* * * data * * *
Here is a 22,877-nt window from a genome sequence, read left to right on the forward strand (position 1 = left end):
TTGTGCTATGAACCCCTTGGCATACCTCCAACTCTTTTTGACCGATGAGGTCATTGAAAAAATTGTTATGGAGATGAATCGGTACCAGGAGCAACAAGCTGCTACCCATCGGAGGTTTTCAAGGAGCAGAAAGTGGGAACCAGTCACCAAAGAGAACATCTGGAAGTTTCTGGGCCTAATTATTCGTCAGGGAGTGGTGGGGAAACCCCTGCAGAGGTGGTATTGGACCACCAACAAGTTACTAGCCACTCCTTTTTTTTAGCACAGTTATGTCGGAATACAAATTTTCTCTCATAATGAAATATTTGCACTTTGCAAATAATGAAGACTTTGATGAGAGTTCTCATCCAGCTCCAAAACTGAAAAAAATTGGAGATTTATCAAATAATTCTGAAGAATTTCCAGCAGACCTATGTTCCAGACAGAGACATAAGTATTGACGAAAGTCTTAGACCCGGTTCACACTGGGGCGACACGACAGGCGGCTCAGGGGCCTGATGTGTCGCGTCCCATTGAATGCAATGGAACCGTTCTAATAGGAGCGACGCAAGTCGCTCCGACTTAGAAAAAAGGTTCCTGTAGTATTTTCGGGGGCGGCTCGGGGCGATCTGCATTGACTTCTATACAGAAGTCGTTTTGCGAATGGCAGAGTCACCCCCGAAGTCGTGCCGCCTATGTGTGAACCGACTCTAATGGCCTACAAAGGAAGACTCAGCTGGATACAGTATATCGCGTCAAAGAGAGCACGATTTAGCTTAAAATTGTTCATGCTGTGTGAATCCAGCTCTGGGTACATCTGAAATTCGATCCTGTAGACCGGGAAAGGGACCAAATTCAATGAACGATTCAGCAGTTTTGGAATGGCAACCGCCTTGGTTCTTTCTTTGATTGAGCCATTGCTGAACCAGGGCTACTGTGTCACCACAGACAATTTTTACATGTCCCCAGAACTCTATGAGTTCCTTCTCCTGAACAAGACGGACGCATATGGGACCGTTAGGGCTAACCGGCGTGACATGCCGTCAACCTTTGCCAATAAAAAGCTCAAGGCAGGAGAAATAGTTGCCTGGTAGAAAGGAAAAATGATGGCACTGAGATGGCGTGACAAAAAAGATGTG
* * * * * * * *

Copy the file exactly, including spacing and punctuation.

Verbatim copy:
Here is a 22,877-nt window from a genome sequence, read left to right on the forward strand (position 1 = left end):
TTGTGCTATGAACCCCTTGGCATACCTCCAACTCTTTTTGACCGATGAGGTCATTGAAAAAATTGTTATGGAGATGAATCGGTACCAGGAGCAACAAGCTGCTACCCATCGGAGGTTTTCAAGGAGCAGAAAGTGGGAACCAGTCACCAAAGAGAACATCTGGAAGTTTCTGGGCCTAATTATTCGTCAGGGAGTGGTGGGGAAACCCCTGCAGAGGTGGTATTGGACCACCAACAAGTTACTAGCCACTCCTTTTTTTTAGCACAGTTATGTCGGAATACAAATTTTCTCTCATAATGAAATATTTGCACTTTGCAAATAATGAAGACTTTGATGAGAGTTCTCATCCAGCTCCAAAACTGAAAAAAATTGGAGATTTATCAAATAATTCTGAAGAATTTCCAGCAGACCTATGTTCCAGACAGAGACATAAGTATTGACGAAAGTCTTAGACCCGGTTCACACTGGGGCGACACGACAGGCGGCTCAGGGGCCTGATGTGTCGCGTCCCATTGAATGCAATGGAACCGTTCTAATAGGAGCGACGCAAGTCGCTCCGACTTAGAAAAAAGGTTCCTGTAGTATTTTCGGGGGCGGCTCGGGGCGATCTGCATTGACTTCTATACAGAAGTCGTTTTGCGAATGGCAGAGTCACCCCCGAAGTCGTGCCGCCTATGTGTGAACCGACTCTAATGGCCTACAAAGGAAGACTCAGCTGGATACAGTATATCGCGTCAAAGAGAGCACGATTTAGCTTAAAATTGTTCATGCTGTGTGAATCCAGCTCTGGGTACATCTGAAATTCGATCCTGTAGACCGGGAAAGGGACCAAATTCAATGAACGATTCAGCAGTTTTGGAATGGCAACCGCCTTGGTTCTTTCTTTGATTGAGCCATTGCTGAACCAGGGCTACTGTGTCACCACAGACAATTTTTACATGTCCCCAGAACTCTATGAGTTCCTTCTCCTGAACAAGACGGACGCATATGGGACCGTTAGGGCTAACCGGCGTGACATGCCGTCAACCTTTGCCAATAAAAAGCTCAAGGCAGGAGAAATAGTTGCCTGGTAGAAAGGAAAAATGATGGCACTGAGATGGCGTGACAAAAAAGATGTG